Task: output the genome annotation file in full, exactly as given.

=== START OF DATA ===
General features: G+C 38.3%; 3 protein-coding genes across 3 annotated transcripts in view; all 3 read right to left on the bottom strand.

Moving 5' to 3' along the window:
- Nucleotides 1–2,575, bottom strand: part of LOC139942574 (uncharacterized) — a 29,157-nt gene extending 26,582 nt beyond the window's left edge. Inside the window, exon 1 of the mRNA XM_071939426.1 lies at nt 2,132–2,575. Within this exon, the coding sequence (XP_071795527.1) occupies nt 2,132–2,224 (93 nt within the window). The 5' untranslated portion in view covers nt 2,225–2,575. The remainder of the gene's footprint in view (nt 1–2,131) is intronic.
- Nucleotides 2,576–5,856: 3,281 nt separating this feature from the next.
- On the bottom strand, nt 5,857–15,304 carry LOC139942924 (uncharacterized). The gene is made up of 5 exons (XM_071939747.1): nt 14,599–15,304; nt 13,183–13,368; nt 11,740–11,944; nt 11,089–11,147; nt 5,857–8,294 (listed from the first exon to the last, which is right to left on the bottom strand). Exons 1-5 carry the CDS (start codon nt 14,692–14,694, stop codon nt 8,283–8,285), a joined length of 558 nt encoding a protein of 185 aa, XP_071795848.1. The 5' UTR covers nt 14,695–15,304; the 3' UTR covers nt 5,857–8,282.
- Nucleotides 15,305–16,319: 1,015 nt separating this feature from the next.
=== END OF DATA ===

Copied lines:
General features: G+C 38.3%; 3 protein-coding genes across 3 annotated transcripts in view; all 3 read right to left on the bottom strand.

Moving 5' to 3' along the window:
- Nucleotides 1–2,575, bottom strand: part of LOC139942574 (uncharacterized) — a 29,157-nt gene extending 26,582 nt beyond the window's left edge. Inside the window, exon 1 of the mRNA XM_071939426.1 lies at nt 2,132–2,575. Within this exon, the coding sequence (XP_071795527.1) occupies nt 2,132–2,224 (93 nt within the window). The 5' untranslated portion in view covers nt 2,225–2,575. The remainder of the gene's footprint in view (nt 1–2,131) is intronic.
- Nucleotides 2,576–5,856: 3,281 nt separating this feature from the next.
- On the bottom strand, nt 5,857–15,304 carry LOC139942924 (uncharacterized). The gene is made up of 5 exons (XM_071939747.1): nt 14,599–15,304; nt 13,183–13,368; nt 11,740–11,944; nt 11,089–11,147; nt 5,857–8,294 (listed from the first exon to the last, which is right to left on the bottom strand). Exons 1-5 carry the CDS (start codon nt 14,692–14,694, stop codon nt 8,283–8,285), a joined length of 558 nt encoding a protein of 185 aa, XP_071795848.1. The 5' UTR covers nt 14,695–15,304; the 3' UTR covers nt 5,857–8,282.
- Nucleotides 15,305–16,319: 1,015 nt separating this feature from the next.